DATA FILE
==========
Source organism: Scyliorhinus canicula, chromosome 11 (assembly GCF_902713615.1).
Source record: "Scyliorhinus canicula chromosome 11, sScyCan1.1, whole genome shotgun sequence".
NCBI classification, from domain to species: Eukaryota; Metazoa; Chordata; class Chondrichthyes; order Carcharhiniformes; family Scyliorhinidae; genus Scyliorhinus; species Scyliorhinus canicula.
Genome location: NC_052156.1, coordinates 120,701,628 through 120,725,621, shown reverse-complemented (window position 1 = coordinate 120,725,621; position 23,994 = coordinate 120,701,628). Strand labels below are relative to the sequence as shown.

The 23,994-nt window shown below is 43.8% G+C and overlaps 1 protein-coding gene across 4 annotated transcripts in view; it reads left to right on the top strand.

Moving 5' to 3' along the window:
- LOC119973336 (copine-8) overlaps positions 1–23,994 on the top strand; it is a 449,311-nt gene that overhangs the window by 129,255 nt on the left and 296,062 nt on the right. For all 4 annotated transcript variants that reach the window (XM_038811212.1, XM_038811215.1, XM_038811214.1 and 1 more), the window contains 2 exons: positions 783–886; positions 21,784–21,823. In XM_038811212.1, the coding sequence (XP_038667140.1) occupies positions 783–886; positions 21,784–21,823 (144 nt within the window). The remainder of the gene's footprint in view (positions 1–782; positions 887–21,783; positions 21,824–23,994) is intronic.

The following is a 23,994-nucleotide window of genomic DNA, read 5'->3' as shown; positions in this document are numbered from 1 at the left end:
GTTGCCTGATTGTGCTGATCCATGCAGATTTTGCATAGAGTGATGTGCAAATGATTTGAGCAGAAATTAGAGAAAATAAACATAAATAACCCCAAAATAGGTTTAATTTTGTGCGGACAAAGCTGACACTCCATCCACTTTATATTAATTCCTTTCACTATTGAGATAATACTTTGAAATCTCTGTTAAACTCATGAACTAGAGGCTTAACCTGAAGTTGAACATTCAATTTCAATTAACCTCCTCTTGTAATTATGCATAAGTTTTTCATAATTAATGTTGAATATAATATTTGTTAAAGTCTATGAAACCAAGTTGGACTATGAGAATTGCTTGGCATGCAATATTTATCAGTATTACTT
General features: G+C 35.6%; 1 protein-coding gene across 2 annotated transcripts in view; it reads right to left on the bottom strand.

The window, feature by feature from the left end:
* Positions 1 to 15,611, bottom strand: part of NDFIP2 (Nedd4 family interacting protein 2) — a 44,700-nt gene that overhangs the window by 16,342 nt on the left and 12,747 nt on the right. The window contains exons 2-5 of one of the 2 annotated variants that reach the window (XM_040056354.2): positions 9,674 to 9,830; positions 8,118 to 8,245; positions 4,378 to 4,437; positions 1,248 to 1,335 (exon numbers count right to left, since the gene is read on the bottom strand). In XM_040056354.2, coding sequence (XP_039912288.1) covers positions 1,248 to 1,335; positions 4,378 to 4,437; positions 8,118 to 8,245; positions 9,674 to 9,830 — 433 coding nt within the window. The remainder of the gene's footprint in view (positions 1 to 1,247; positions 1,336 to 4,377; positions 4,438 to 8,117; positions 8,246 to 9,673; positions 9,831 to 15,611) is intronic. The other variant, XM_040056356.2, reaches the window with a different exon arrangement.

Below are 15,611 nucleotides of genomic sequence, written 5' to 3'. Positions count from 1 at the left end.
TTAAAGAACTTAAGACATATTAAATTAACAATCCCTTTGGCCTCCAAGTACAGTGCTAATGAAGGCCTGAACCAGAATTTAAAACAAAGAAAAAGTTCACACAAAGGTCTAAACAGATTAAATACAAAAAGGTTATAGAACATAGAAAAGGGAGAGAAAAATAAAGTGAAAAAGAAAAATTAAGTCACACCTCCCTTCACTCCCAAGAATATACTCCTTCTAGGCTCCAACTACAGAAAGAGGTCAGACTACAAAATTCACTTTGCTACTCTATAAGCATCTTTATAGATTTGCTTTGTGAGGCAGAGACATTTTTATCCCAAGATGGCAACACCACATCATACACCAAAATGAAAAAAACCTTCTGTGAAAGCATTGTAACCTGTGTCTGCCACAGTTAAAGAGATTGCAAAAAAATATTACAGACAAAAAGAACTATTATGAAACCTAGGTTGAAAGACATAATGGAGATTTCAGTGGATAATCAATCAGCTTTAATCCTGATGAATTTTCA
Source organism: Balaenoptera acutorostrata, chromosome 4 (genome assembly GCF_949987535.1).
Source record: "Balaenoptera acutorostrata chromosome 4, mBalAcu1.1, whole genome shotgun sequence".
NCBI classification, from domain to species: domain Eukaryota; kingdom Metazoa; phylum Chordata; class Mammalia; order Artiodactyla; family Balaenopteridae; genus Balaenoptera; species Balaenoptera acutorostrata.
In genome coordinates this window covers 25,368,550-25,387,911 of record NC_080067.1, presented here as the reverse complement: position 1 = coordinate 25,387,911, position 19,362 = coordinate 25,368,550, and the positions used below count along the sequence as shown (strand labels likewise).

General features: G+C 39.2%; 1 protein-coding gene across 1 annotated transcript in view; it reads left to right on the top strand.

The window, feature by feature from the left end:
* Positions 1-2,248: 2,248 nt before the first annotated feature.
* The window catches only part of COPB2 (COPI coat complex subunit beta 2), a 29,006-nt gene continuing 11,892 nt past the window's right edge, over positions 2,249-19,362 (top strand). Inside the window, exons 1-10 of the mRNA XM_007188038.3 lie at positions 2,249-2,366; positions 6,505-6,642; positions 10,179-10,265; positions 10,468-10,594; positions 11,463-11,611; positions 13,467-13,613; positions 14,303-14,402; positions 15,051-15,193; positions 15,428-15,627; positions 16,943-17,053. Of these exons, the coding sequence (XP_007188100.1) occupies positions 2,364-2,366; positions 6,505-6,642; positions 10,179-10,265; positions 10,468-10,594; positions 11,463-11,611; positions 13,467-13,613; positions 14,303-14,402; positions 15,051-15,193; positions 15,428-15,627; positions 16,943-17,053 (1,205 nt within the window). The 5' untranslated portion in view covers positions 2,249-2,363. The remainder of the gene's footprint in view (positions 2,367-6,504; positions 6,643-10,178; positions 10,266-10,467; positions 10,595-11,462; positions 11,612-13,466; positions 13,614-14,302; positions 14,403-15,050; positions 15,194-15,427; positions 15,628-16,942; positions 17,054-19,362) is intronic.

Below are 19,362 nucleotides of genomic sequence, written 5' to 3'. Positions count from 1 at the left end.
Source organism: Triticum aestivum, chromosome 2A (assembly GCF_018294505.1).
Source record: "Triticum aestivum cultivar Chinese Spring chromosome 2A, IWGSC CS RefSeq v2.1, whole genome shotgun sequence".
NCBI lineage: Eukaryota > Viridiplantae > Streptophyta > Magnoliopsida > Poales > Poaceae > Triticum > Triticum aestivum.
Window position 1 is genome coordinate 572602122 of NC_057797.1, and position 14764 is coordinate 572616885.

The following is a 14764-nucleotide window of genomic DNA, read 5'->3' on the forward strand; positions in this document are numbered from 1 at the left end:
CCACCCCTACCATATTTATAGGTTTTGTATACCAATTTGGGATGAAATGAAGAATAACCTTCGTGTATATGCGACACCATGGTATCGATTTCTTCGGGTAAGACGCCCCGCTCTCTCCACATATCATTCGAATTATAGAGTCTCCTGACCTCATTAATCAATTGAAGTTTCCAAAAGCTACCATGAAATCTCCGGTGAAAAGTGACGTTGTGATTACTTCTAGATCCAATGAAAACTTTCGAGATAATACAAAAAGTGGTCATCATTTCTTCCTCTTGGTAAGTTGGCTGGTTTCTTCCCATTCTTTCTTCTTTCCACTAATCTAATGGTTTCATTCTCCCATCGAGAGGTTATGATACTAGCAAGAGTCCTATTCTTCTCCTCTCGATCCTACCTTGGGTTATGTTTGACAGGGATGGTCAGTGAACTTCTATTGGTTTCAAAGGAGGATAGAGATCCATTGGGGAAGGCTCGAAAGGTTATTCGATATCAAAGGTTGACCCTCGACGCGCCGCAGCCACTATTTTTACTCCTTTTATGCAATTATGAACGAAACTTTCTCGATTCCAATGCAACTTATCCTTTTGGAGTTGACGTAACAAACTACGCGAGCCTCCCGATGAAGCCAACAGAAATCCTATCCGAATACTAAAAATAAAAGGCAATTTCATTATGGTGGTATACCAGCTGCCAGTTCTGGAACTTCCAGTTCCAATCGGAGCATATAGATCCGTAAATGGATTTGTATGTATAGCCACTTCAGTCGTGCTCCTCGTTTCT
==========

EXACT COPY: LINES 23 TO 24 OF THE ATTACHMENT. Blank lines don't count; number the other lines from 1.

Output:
Below are 19,362 nucleotides of genomic sequence, written 5' to 3'. Positions count from 1 at the left end.
Source organism: Triticum aestivum, chromosome 2A (assembly GCF_018294505.1).